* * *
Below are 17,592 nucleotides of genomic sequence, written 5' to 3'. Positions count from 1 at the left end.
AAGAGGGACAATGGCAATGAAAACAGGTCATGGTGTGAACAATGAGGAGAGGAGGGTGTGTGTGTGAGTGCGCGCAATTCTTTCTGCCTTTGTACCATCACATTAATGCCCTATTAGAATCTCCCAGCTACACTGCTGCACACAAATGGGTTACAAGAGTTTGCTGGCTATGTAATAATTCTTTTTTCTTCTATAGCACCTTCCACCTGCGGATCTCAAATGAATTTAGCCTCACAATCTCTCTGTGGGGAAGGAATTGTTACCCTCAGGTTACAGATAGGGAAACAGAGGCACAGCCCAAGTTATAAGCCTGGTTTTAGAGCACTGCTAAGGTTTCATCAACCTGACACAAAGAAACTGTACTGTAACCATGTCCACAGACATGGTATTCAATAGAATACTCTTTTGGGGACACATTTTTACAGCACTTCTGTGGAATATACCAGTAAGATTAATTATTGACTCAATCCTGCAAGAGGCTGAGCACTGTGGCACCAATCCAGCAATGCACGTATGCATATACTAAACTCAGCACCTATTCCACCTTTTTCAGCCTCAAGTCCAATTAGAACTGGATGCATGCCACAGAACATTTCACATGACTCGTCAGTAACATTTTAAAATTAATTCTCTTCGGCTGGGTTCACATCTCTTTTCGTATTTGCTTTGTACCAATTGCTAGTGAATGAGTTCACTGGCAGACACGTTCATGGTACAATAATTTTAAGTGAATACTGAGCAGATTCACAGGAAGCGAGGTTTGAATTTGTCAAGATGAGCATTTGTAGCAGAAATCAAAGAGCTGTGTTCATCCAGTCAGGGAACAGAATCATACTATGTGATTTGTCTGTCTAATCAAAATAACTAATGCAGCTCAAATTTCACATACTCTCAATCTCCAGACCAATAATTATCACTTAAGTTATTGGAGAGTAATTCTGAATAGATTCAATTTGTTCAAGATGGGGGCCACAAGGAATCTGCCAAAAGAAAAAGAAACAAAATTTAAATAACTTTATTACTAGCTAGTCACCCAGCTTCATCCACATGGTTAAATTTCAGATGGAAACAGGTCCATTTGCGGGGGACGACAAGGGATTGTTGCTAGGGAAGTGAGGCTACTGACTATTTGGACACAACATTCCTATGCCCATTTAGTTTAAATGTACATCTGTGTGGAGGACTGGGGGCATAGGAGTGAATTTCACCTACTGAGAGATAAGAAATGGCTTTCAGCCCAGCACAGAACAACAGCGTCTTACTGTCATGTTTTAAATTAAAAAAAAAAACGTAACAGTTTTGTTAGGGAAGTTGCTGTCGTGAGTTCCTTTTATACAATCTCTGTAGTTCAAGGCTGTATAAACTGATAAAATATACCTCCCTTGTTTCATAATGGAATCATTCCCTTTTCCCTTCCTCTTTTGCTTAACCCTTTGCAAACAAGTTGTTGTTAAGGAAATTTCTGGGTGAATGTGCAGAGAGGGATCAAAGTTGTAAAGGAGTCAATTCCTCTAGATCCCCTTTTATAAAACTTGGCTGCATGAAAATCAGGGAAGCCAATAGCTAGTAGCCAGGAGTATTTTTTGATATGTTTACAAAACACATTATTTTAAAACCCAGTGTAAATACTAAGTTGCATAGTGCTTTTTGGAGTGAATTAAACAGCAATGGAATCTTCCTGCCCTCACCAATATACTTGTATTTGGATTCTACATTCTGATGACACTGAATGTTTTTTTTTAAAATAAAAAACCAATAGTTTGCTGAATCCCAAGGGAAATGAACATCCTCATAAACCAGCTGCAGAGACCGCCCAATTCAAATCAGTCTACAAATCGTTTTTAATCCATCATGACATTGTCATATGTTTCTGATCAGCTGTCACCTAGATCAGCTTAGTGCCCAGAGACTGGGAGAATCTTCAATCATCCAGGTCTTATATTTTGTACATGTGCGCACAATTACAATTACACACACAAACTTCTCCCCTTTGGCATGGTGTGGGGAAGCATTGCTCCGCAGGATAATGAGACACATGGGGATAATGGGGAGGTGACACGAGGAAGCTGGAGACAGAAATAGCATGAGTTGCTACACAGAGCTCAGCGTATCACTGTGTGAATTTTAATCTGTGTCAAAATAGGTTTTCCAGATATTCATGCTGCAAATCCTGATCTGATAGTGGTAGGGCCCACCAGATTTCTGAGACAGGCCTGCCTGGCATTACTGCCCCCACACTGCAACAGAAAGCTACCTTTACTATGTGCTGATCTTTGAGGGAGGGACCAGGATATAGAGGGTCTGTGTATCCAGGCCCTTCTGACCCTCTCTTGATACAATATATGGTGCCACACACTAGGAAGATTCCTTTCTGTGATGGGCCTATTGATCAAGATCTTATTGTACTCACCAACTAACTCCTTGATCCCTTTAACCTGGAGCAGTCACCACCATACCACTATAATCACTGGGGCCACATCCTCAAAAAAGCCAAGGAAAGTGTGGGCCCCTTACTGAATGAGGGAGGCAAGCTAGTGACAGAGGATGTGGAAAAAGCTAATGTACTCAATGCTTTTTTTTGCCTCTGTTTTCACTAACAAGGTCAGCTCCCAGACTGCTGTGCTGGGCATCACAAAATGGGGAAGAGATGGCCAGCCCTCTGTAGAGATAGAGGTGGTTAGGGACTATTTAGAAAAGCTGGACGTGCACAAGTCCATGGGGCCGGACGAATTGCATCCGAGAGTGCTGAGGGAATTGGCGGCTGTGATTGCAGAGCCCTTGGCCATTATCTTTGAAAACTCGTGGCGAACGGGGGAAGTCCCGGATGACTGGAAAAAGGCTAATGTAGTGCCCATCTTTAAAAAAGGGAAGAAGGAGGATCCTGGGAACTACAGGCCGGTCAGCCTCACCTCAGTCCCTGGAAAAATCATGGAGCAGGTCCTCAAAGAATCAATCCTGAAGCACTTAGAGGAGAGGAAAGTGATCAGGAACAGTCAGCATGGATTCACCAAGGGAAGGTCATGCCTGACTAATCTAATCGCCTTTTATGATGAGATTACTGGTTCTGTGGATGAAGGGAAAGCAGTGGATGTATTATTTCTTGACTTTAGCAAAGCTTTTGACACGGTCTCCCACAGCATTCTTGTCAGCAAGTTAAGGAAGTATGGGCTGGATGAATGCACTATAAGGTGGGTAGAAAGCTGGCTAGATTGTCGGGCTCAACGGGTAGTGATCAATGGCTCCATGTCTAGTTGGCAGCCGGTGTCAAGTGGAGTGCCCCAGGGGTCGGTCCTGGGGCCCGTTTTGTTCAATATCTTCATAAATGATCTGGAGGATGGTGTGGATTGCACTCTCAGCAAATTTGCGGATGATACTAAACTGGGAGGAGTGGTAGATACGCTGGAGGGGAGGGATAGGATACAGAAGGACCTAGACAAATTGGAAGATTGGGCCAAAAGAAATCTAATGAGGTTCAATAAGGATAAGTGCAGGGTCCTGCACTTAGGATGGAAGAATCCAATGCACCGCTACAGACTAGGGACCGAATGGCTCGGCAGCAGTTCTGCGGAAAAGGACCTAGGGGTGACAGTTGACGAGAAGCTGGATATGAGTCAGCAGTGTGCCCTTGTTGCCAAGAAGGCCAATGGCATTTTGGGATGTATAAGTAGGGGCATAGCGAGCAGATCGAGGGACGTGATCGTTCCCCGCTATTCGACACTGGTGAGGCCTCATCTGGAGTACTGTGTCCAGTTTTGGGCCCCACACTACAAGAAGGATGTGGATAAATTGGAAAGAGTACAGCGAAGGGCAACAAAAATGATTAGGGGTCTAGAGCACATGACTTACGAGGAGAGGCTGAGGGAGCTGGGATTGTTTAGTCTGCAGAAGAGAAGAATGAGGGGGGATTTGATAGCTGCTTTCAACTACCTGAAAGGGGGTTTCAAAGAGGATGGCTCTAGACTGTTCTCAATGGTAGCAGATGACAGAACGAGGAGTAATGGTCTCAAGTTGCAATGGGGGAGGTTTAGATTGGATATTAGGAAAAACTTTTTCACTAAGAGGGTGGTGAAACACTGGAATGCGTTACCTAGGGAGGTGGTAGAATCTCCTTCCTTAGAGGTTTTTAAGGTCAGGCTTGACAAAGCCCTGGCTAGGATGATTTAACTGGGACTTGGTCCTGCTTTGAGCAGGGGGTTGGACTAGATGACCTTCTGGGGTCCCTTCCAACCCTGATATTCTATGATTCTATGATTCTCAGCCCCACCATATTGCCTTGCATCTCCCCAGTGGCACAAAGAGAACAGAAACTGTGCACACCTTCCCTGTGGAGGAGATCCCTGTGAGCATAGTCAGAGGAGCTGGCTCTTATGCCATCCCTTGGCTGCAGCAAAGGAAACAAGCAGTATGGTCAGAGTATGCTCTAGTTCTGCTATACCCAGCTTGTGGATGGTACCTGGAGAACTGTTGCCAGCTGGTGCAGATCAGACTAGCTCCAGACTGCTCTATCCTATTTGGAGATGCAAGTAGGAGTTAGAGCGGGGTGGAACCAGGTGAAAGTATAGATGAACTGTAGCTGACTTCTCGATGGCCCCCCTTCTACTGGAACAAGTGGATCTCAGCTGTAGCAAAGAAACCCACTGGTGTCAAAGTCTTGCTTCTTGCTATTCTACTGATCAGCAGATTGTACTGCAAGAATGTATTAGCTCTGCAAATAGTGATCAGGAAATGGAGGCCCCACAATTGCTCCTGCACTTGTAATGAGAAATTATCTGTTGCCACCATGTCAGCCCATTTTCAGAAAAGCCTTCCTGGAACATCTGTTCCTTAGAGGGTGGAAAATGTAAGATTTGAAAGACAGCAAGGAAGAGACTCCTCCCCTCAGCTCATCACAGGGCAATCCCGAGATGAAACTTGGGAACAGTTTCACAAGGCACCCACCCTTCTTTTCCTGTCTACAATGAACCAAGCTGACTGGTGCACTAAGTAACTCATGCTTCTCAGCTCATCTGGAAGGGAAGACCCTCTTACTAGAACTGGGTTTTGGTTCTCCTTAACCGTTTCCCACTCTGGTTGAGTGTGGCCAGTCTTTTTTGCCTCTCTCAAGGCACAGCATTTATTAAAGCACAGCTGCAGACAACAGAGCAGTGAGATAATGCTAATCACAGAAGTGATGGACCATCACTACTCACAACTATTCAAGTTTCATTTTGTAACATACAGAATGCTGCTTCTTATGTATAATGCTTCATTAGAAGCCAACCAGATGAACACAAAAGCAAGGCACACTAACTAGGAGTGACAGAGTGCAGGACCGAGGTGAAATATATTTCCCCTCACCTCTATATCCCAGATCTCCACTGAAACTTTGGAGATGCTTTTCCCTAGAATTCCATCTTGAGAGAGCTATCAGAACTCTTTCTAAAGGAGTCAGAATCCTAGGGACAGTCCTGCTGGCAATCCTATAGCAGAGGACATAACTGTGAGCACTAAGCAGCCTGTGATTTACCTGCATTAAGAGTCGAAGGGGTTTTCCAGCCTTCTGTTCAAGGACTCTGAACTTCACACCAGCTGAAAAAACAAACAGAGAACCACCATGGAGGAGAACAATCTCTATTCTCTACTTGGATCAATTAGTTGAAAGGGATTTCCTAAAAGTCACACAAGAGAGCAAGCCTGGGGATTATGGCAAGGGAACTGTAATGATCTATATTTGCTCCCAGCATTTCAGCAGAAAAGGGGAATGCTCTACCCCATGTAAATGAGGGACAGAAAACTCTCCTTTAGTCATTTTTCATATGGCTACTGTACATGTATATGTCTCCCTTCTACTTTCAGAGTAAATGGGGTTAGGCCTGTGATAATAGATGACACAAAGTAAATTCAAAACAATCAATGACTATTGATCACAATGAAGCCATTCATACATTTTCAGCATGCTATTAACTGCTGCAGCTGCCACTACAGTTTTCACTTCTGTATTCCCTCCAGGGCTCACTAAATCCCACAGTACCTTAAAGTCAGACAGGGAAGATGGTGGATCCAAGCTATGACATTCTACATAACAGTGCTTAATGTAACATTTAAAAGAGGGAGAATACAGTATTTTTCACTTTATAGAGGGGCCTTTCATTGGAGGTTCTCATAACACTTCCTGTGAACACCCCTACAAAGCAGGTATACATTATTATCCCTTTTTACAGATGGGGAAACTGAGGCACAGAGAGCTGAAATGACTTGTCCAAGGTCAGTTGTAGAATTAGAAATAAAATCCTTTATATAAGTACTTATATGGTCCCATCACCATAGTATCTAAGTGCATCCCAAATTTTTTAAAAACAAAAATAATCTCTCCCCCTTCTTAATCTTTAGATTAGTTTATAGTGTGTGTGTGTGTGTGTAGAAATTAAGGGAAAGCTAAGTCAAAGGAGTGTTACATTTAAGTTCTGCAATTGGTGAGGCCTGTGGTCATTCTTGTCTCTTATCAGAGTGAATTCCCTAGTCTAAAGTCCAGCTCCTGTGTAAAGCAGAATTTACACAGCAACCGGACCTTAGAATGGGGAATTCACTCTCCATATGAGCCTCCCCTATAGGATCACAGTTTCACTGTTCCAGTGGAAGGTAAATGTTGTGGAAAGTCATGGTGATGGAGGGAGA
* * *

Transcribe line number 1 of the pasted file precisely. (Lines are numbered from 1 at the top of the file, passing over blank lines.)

Below are 17,592 nucleotides of genomic sequence, written 5' to 3'. Positions count from 1 at the left end.